• As always, here is an opportunity for us to learn from each other and to jot down notes that we can use in our own workplaces after we leave this session today.
  • A second model that I consistently recommend when working with trainer-teacher-learners onsite or online is by Char Booth, a wonderful colleague currently working at Claremont Colleges in Southern California.
    Her book Reflective Teaching, Effective Learning: Instructional Literacy for Library Educators offers her own four-step version of ADDIE with what she calls the USER model; it speaks specifically to learning opportunities in library settings. What is useful for us during our time together today is that Char’s book deals with effective learning regardless of whether we’re onsite or online and it very much maintains the sort of learner-centric focus that I believe is at the heart of effective online as well as onsite learning.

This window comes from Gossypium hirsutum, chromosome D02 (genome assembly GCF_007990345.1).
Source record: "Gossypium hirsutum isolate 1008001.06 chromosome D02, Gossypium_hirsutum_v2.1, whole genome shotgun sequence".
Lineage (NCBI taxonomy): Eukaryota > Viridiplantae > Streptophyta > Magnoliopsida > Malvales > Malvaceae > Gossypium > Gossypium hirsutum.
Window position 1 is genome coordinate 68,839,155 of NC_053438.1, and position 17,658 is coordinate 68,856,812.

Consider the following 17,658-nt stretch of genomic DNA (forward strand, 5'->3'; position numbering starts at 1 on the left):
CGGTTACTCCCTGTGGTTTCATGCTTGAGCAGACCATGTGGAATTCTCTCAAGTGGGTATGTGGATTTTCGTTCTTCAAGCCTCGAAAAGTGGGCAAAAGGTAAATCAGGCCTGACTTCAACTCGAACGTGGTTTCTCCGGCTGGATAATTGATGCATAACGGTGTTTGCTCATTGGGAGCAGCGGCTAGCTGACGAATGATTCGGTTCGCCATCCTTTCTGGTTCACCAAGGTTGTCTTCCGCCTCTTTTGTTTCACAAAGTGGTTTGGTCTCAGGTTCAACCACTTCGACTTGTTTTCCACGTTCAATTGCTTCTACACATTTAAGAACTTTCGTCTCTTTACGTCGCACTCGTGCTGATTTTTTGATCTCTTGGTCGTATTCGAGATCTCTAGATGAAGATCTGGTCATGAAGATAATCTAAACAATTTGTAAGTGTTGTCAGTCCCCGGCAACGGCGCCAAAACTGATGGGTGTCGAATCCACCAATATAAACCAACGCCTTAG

• That acronym—spelled out for us here at the top of this slide—keeps our focus on the heart of what we’re doing: the user—or in plain language, our learner.
    Char’s Understand phase matches the ADDIE analysis phase, with an emphasis on identifying the learning problem to be addressed and through analyzing the scenario to be addressed—which, of course, is why I’m re-using images from our ADDIE slides to help you draw parallels between the two models. If we follow the model by understanding how an online setting might best serve as the venue for our meeting or learning opportunity, we’re creating the foundations for a positive, exciting experience for everyone involved.